The fugitive character in selected works of Edgar Allan Poe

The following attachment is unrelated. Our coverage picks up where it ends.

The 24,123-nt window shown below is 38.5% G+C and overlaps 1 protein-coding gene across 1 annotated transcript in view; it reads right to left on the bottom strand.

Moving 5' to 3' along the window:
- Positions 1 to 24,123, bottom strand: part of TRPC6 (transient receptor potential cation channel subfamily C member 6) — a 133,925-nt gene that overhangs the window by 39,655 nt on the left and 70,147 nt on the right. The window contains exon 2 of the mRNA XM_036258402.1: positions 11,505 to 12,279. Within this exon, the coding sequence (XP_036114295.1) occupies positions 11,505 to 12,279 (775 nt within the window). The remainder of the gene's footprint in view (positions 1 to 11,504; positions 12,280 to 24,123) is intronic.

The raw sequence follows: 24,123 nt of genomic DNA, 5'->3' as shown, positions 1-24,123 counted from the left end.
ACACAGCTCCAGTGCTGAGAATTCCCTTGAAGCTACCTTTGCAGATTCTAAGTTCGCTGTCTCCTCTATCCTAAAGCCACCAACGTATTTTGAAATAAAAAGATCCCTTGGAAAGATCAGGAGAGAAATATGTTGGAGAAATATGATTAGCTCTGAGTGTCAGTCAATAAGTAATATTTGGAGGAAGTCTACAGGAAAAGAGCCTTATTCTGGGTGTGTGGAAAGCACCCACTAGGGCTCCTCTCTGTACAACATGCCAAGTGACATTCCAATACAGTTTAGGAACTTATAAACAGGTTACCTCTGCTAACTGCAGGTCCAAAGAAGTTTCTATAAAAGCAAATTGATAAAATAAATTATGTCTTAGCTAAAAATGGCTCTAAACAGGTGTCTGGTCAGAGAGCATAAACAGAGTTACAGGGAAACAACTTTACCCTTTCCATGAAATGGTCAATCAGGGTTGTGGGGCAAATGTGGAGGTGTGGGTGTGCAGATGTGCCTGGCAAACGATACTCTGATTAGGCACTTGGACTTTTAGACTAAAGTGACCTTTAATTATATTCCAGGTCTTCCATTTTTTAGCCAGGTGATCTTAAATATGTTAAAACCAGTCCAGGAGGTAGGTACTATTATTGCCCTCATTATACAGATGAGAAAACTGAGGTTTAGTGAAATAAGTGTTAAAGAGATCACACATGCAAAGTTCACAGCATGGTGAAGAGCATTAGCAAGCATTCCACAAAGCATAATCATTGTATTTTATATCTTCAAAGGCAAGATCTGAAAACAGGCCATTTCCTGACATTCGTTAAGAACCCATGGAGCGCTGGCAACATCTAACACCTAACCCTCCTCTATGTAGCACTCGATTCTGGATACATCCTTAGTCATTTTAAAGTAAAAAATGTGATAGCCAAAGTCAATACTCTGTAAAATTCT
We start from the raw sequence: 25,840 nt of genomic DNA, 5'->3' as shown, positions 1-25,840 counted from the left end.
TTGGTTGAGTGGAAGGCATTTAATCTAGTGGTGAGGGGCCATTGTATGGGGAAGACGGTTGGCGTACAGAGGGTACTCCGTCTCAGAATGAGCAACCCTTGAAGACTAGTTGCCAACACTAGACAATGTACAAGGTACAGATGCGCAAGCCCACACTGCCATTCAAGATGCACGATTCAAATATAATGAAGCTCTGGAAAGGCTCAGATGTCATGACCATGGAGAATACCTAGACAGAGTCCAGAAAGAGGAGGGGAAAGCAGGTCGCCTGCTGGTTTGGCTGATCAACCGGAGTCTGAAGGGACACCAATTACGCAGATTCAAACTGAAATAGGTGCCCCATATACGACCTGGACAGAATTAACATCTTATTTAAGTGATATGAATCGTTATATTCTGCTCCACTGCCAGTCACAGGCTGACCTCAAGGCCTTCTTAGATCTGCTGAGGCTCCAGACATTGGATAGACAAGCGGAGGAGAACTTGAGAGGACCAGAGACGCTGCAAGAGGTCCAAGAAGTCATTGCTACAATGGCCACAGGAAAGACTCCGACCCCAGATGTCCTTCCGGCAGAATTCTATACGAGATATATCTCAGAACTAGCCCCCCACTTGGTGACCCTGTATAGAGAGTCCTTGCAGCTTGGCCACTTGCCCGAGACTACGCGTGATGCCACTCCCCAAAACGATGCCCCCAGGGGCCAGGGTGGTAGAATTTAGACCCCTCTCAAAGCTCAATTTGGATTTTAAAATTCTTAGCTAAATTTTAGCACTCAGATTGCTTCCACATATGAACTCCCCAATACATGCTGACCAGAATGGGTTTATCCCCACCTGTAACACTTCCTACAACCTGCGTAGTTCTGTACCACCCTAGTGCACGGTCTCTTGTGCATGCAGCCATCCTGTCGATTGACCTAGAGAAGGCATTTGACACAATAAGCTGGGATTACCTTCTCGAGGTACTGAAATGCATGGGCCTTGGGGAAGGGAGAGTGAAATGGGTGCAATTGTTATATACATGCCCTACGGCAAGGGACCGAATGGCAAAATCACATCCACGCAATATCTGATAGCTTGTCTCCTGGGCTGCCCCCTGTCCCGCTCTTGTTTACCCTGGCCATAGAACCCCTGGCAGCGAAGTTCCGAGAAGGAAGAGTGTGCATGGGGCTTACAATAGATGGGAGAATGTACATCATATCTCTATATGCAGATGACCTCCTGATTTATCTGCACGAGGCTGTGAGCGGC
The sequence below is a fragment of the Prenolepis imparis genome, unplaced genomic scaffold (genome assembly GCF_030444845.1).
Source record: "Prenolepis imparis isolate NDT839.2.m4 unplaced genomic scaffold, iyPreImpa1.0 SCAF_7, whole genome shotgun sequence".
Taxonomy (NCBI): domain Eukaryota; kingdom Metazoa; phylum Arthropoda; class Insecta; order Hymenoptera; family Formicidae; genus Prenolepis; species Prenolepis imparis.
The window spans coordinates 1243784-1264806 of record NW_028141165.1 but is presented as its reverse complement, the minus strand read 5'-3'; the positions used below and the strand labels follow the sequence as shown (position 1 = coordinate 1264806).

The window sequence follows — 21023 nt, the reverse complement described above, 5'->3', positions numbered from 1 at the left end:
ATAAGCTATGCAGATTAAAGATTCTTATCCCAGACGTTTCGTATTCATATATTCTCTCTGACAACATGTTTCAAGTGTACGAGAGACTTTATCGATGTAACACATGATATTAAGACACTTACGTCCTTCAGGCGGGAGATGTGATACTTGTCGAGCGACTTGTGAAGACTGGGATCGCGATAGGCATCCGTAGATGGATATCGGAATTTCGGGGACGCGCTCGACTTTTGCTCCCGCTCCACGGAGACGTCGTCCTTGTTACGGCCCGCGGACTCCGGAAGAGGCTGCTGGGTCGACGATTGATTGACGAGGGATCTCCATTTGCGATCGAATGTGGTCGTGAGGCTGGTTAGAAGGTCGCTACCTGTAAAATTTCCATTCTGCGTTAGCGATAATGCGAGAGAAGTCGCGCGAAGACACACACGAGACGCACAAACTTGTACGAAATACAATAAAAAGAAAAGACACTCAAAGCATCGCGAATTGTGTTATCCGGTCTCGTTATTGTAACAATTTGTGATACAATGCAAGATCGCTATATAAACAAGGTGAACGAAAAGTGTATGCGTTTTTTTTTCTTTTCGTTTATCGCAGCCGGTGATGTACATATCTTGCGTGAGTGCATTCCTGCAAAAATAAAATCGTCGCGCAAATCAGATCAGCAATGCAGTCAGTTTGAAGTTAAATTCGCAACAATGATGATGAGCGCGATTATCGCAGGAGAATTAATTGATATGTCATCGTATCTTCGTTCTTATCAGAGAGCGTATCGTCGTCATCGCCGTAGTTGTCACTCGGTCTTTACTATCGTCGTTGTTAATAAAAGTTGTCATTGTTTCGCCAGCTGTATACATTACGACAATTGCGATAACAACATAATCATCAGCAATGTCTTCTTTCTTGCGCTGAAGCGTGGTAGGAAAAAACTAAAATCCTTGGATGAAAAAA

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The fugitive character appears in selected, works of Edgar Allan Poe; either as narrator or as main character the fugitive appears in "Dream-Land," "For Annie," "Eldorado," as well as "William Wilson," "The Cask of Amontillado," "The Fall of the House of Usher," "The Man of the Crowd," "Hop-Frog," "The Masque of the Red Death," and "The Pit and the Pendulum," and others. As the word suggests, the fugitive is best defined in a state of flight or constant motion; his flight is a reaction to his condition which is made clear at the outset of the tales in which ha appears. The flight, which is both physical and mental, may lead to death, the unknown, or to an affirmation of the individual's place on earth. The chase or flight best defines the nature of the fugitive's existence, because he is always running, figuratively and literally. Metaphorically, his flight is neither an ascent nor a descent; he is usually running in place. Of Poe's fugitive characters only Dupin and Ellison find an adequate physical refuge. For other Poe characters the fugitive state is a refuge in itself, as seen in "Hop-Frog," for instance. [...]